Liam Mellows and the Irish Revolution

By C. Desmond Greaves | Go to book overview

CHAPTER TEN
DAIL EIREANN

IN his book The Aftermath Winston Churchill revealed nostalgically his vision of the imperialist might-have-been. Thus Clemenceau, Lloyd George and Wilson agreed to establish a League of Nations which would embrace “all the dominating races of the world”. They resolved upon intervention in Russia and invited Germany to assist in the task of “liberation”. French fears were quieted by a guarantee from the Anglo-Saxon powers. “Having settled all vital matters” the peacemakers busied themselves with world currencies and arming the League. That is to say, all impediments and contradictions having vanished into thin air, the imperialists got their teeth into the Soviet Republic. British policy can be summarised in one word, the German war being out of the way, counter-revolution. When the epitaph of British imperialism is finally written it will be said that for this aim, pursued undeviatingly over half a century and more, it sacrificed its own existence.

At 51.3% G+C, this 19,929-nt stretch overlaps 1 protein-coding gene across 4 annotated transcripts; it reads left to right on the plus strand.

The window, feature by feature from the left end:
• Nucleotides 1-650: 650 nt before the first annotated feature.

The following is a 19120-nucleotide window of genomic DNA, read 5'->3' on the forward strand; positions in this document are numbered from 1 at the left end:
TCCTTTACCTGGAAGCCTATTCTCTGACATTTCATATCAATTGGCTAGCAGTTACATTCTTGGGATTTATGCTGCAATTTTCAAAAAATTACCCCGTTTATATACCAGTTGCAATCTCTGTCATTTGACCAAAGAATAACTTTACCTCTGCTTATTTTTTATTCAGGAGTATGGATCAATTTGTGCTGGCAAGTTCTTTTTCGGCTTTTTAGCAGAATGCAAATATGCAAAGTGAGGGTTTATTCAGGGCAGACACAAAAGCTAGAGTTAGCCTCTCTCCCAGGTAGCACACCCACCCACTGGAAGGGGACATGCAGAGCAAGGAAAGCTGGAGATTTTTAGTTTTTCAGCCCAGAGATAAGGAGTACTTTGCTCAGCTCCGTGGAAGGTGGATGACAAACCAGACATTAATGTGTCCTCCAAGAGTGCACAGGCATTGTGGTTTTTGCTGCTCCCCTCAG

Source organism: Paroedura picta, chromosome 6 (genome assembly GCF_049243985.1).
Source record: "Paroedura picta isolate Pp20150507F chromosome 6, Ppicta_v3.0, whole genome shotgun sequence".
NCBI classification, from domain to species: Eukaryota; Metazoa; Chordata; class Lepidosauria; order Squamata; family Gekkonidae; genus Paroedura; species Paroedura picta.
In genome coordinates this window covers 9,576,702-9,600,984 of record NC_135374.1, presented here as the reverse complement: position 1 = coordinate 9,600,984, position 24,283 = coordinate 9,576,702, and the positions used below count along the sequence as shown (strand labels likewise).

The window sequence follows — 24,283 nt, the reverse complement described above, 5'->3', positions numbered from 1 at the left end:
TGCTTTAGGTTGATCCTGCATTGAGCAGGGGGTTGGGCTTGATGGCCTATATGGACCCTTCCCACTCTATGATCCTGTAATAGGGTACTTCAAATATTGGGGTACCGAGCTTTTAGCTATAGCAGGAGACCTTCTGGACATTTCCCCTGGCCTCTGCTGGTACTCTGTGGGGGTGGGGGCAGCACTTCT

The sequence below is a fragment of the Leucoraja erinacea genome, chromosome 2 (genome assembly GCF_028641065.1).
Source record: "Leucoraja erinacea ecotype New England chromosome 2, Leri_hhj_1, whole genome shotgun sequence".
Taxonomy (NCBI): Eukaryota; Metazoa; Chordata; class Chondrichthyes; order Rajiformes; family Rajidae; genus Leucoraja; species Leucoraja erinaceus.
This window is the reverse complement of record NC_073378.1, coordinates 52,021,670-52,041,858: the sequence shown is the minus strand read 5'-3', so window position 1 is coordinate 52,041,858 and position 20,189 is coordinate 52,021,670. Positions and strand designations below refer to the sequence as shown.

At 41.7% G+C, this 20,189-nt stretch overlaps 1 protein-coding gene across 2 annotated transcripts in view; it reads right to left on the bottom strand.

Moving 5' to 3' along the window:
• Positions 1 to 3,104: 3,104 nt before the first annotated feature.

In his analysis of what went wrong, Churchill only half-grasped the inevitability of the obstacles that littered the path to his mirage. The continuance of the war-time coalition, far from maintaining national unity, merely transferred the point of division to within the Liberal Party. It could not survive. Lloyd George must attempt to bestride the world with one foot slipping. The British soldiers had joined up for the war they thought was forced on them, not for another of Lloyd George’s choosing. “Hang the Kaiser” and “Squeeze the Hun till the pips squeak” were the slogans of the most popular demagogues. Units of all forces mutinied for demobilisation. The town of Calais was seized and held for four days. The Town Hall at Luton was burned down.

External affairs developed no better. The “dominating races” could not agree on how much domination each was to do. The lesser breeds evinced a strong distaste for being dominated. National revolutions continued throughout the world. The German people revolted and the victors intensified the blockade while Ebert, Schcidemann and Noske watered the soil with the blood of the working class. Once secure, the German capitalists bargained for better terms until threats of resumption of war brought them to heel. Italy, dissatisfied with her share of the spoils, walked out of the Peace Conference and started a little

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